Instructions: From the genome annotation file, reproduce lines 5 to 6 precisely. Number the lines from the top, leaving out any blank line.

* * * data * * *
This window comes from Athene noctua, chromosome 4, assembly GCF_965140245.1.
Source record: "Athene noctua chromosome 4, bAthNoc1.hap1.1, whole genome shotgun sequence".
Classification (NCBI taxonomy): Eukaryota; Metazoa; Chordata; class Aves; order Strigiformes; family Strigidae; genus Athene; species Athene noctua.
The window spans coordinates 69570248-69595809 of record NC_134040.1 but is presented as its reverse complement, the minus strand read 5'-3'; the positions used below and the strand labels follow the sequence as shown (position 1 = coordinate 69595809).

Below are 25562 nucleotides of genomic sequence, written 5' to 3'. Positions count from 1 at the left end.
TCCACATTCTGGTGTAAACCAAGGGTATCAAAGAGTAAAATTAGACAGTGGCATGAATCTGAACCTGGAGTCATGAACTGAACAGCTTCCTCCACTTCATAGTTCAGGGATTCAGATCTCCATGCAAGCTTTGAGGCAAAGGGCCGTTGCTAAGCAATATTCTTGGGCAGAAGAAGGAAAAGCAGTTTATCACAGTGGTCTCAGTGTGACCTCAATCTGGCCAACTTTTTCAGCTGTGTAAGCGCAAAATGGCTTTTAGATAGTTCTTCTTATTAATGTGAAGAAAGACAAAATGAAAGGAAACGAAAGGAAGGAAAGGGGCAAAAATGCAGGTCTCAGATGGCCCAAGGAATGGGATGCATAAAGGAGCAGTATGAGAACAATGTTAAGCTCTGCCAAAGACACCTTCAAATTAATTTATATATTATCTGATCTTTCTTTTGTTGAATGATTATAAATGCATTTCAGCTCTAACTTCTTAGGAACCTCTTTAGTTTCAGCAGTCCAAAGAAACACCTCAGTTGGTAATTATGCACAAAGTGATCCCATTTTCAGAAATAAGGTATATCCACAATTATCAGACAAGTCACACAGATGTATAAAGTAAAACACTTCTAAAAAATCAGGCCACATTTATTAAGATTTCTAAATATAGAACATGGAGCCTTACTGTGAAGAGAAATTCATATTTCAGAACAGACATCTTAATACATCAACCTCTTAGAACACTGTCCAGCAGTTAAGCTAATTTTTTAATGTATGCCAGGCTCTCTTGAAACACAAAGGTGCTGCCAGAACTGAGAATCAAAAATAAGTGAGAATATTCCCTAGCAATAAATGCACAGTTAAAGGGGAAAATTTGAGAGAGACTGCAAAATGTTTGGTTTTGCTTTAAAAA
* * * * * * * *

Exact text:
Below are 25562 nucleotides of genomic sequence, written 5' to 3'. Positions count from 1 at the left end.
TCCACATTCTGGTGTAAACCAAGGGTATCAAAGAGTAAAATTAGACAGTGGCATGAATCTGAACCTGGAGTCATGAACTGAACAGCTTCCTCCACTTCATAGTTCAGGGATTCAGATCTCCATGCAAGCTTTGAGGCAAAGGGCCGTTGCTAAGCAATATTCTTGGGCAGAAGAAGGAAAAGCAGTTTATCACAGTGGTCTCAGTGTGACCTCAATCTGGCCAACTTTTTCAGCTGTGTAAGCGCAAAATGGCTTTTAGATAGTTCTTCTTATTAATGTGAAGAAAGACAAAATGAAAGGAAACGAAAGGAAGGAAAGGGGCAAAAATGCAGGTCTCAGATGGCCCAAGGAATGGGATGCATAAAGGAGCAGTATGAGAACAATGTTAAGCTCTGCCAAAGACACCTTCAAATTAATTTATATATTATCTGATCTTTCTTTTGTTGAATGATTATAAATGCATTTCAGCTCTAACTTCTTAGGAACCTCTTTAGTTTCAGCAGTCCAAAGAAACACCTCAGTTGGTAATTATGCACAAAGTGATCCCATTTTCAGAAATAAGGTATATCCACAATTATCAGACAAGTCACACAGATGTATAAAGTAAAACACTTCTAAAAAATCAGGCCACATTTATTAAGATTTCTAAATATAGAACATGGAGCCTTACTGTGAAGAGAAATTCATATTTCAGAACAGACATCTTAATACATCAACCTCTTAGAACACTGTCCAGCAGTTAAGCTAATTTTTTAATGTATGCCAGGCTCTCTTGAAACACAAAGGTGCTGCCAGAACTGAGAATCAAAAATAAGTGAGAATATTCCCTAGCAATAAATGCACAGTTAAAGGGGAAAATTTGAGAGAGACTGCAAAATGTTTGGTTTTGCTTTAAAAA